The Hart Island Project: history is created through storytelling
October 1, 2015 11:45 AM   Subscribe

Hart Island is a 131 acre island found at the western end of Long Island Sound. From the air, you can see paths, clearings, buildings and docks, but you can't clearly see the Riker's Island inmates who bury the forgotten dead in mass graves. Since 1869, there have been close to a million bodies buried on the 101 acre potter's field, but only recently was the site re-opened to the public. Still, access is limited, and finding a grave site is difficult. That's where the Hart Island Project comes in, by helping to map graves, identify the dead, and allow people to share their memories of loved ones.

The New York Correction History Society has more history on Hart Island (including a detailed timeline of events), and this MetaFilter post from 2006 also identifies some of the old-to-historic developments on the now uninhabited island. Untapped Cities goes into some more detail, with historic and current photos.

The modern images are from Ian Ference's "unofficial" documentation of the buildings on the property in 2008, more than a decade since Melinda Hunt and Joel Sternfeld were allowed to take photographs on the island. In 2013, a small group of reporters were allowed a rare visit to the island, but their articles are slim on photos. Last year, SBS Dateline (Aus) did a piece on the island, interviewing people who had loved ones buried on the island, but the 15 minute long segment relies on video from the air or from boats around the and archival footage to convey the feeling of being on the island.

With all that, this visit to Hart Island in 1978 is all the more interesting. It's a piece by Channel 7 Eyewitness News (WABC-TV) Correspondent Roger Sharp, from the Roger Sharp archive on YouTube, and it provides some history to accompany the live footage of active burials by inmates.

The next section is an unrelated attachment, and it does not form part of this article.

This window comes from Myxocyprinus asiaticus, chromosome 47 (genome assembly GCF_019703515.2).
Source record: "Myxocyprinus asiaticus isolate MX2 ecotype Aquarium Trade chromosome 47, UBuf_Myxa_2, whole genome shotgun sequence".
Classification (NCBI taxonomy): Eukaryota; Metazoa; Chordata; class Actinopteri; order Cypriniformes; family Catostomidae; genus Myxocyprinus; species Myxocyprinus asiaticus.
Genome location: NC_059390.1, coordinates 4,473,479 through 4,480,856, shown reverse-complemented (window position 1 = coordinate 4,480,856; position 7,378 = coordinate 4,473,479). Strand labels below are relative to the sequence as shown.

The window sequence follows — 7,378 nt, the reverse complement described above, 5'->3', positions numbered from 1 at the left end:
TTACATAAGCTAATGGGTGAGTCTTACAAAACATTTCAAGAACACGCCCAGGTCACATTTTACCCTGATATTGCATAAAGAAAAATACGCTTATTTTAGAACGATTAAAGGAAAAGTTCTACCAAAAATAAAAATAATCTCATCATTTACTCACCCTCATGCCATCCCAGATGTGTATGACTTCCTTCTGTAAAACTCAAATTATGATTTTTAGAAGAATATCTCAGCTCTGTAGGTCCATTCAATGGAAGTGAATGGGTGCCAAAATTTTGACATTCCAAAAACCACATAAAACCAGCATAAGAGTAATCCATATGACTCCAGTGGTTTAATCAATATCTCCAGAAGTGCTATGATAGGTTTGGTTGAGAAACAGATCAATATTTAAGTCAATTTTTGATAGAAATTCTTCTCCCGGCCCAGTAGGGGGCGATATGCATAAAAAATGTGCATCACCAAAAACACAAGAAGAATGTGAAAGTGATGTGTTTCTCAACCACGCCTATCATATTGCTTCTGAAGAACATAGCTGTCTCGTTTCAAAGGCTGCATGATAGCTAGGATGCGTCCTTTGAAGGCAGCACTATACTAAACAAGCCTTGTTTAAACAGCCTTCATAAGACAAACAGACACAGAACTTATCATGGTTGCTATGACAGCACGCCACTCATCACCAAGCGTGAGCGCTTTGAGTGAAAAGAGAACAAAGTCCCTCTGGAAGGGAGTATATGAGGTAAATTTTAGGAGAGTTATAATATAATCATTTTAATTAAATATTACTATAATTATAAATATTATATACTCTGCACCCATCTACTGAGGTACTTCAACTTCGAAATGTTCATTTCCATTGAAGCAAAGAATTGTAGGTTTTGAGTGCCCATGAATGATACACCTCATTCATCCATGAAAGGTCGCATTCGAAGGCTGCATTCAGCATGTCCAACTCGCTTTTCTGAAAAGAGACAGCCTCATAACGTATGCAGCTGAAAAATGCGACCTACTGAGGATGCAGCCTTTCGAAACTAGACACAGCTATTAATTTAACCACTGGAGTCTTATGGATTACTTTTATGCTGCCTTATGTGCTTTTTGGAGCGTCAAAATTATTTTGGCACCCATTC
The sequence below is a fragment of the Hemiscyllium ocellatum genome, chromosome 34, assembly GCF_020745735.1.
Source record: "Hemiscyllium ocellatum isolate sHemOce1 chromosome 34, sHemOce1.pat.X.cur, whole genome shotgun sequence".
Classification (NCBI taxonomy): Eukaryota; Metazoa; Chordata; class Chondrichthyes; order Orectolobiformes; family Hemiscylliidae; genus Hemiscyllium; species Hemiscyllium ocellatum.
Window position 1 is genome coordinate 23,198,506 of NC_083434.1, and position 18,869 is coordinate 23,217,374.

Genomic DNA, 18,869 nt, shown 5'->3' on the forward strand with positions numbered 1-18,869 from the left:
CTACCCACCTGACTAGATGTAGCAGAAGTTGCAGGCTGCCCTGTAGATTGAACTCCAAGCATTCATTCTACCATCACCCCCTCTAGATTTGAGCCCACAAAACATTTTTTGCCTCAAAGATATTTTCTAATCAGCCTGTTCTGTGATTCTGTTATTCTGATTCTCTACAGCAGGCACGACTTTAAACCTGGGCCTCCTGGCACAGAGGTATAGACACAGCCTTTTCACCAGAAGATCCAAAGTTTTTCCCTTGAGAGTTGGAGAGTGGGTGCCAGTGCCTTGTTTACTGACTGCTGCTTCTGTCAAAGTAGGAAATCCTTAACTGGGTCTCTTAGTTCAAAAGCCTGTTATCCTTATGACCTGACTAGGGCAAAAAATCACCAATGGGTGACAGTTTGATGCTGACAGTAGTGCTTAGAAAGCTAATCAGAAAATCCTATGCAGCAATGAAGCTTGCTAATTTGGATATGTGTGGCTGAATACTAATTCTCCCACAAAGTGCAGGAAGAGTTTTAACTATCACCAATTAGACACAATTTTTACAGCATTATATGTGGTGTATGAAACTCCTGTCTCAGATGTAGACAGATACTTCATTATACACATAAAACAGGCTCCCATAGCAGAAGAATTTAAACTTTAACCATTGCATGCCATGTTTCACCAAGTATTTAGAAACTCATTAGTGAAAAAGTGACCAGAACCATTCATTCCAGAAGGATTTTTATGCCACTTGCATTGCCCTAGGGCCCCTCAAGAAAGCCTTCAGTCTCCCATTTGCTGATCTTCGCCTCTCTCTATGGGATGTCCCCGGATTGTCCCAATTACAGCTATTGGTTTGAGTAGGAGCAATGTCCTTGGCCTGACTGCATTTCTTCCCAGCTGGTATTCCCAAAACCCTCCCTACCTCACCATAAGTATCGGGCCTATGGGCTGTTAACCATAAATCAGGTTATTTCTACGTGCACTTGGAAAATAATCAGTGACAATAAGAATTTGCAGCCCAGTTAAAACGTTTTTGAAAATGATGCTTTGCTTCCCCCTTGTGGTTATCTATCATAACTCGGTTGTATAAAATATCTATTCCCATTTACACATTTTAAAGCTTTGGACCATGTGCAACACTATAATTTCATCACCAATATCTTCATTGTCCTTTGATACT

posted by filthy light thief (4 comments total) 13 users marked this as a favorite
Credit to MeFite vecchio for mentioning The Hart Island Project in this question of theirs.

More prior posts on MetaFilter:
* A lost treasure from New York's attic, from the New York Correction History Society, with a link to Hart Island information
* Oh boy!, a post about the "incorrection" of the once anatomically correct Copper John, including an image from a related NYCHS article
* Shall the artist survive?, a post about the Public Works of Art Project, including a WPA mural at Rikers, as documented by NYCHS
* 'I like to think of Hart Island as New York City’s family tomb', a post linking to the Gizmodo article on the 2013 visit to Hart Island

Bonus: Hart Island: An American Cemetary (first five minutes, as a teaser for the complete documentary), featuring portions of Walt Whitman's poem, Whoever You are, Holding Me now in Hand.
posted by filthy light thief at 11:59 AM on October 1, 2015

wow. Thanks for posting.
posted by Annika Cicada at 12:21 PM on October 1, 2015

Very nice post, many thanks!
posted by carter at 12:57 PM on October 1, 2015

Since 1869, there have been close to a million bodies buried on the 101 acre potter's field

posted by dabug at 5:20 PM on October 2, 2015

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